As a Lesbian, I Resent Your Laughter, and All Laughter: Why are YA Lesbian Novels So Serious?

annie on my mind nancy garden coverThe funny thing about being a lesbian is that there is apparently nothing funny about being a lesbian. Or at least, being a lesbian character in a television show, movie, or book somehow rids you of any semblance of joy, humor, or irony. When I was a teenager, I was full of even more delightful snark and biting commentary than I am now, but I was also just discovering my own sexuality, and I was looking for characters that might reflect me in popular media.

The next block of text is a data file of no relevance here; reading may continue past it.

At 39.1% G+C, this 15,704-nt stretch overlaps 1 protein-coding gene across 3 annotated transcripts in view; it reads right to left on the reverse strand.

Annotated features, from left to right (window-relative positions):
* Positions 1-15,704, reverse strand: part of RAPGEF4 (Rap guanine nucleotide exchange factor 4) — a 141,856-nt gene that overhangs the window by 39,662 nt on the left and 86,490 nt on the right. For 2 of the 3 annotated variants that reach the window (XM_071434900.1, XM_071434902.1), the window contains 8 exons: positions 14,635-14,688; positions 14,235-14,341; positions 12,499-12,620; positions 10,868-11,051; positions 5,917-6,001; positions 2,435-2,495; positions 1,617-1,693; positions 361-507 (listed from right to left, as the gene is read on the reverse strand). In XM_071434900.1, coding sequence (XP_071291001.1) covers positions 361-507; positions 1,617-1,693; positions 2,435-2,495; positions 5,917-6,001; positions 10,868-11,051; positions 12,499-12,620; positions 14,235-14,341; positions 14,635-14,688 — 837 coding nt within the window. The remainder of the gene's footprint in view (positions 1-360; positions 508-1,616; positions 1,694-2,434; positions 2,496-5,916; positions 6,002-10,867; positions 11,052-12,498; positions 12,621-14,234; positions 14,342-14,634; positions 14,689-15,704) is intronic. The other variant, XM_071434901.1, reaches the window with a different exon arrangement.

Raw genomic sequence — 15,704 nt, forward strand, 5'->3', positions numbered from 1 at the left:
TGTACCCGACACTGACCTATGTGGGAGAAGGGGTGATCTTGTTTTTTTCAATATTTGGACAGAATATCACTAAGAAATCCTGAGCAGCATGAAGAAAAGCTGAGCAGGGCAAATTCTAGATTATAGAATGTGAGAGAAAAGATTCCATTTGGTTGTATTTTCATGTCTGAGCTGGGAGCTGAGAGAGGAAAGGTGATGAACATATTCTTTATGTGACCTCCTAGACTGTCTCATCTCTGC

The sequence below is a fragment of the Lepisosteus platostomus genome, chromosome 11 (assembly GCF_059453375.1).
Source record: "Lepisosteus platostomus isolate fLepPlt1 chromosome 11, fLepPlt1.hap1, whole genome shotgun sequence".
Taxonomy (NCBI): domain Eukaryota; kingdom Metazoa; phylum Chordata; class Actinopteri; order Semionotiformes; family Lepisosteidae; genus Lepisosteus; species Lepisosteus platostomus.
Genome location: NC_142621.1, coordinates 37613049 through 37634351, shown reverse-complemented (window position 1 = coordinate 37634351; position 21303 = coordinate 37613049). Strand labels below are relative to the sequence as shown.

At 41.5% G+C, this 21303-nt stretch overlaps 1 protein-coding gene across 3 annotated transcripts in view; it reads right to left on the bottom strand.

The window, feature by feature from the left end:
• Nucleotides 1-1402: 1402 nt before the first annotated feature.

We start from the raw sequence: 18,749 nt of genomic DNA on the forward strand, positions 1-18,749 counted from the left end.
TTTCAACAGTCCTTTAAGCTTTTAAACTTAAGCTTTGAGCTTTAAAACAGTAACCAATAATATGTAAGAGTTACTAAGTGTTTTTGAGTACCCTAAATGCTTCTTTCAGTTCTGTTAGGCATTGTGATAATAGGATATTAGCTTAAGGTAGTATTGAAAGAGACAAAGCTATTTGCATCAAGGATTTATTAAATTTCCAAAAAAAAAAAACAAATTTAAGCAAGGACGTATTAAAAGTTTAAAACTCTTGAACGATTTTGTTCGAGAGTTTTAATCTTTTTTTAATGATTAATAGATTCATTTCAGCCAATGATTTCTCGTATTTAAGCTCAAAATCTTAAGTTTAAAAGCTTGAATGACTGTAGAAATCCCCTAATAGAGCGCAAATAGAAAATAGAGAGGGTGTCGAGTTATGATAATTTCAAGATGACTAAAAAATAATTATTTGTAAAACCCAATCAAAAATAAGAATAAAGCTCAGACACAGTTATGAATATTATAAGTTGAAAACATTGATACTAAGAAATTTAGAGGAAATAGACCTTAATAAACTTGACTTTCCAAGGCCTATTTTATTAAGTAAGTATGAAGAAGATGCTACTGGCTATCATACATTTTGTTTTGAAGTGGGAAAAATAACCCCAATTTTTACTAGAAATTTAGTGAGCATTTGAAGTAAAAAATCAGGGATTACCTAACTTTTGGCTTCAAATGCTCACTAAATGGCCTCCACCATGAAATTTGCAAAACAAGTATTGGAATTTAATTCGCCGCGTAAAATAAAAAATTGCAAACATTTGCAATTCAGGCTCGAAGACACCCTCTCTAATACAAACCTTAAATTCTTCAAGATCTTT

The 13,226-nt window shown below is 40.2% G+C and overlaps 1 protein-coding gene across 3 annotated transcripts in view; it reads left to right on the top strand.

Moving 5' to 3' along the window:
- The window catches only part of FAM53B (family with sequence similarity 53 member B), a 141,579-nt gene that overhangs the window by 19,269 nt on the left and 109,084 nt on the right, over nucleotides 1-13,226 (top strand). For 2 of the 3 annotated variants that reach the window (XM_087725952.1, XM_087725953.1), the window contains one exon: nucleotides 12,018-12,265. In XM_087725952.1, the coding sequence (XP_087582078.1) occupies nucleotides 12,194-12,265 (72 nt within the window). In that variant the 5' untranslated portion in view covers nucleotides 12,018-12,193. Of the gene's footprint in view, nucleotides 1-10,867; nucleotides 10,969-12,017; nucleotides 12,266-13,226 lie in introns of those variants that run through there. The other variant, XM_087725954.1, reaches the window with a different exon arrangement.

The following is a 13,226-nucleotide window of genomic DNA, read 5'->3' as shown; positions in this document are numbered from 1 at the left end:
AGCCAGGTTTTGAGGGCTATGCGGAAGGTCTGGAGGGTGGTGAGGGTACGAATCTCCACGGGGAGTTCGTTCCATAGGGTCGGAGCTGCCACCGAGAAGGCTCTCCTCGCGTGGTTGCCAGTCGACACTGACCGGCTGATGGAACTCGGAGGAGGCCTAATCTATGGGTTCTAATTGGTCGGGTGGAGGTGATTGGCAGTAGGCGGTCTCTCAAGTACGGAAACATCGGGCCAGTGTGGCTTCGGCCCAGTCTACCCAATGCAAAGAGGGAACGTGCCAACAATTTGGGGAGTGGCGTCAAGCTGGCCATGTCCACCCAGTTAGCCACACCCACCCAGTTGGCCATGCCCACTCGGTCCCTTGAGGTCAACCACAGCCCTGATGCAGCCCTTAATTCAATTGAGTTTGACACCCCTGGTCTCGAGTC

What I got were a whole bunch of after school specials. Some of these after school specials were important and well-written, but they were after school specials nonetheless. For example, the first novel I ever read that featured a lesbian character was Empress of the World by Sara Ryan. Now, let me be clear: Empress of the World is a fantastic coming-of-age novel. The protagonist, Nicola, attends a summer camp for gifted children (I was sold at this point — doesn’t every teenager want to identify with a “gifted” protagonist?) and falls in love with a girl named … wait for it … Battle. The symbolism was not lost on me, even at fourteen. The characters do not die or go crazy, thankfully (see this article for a quick guide to the death and destruction of lesbians in Western media), but their story is not exactly a fun summer beach romp, either. The novel is wrought with the challenges and internal struggle. This is not an anomaly in YA lit. The other YA books with lesbian protagonists I read that summer were Nancy Garden’s Annie on My Mind, Julie Anne Peters’s Keeping You a Secret, and Lauren Myracle’s Kissing Kate. All of these are important, pivotal books of the genre. None of them are laugh riots.

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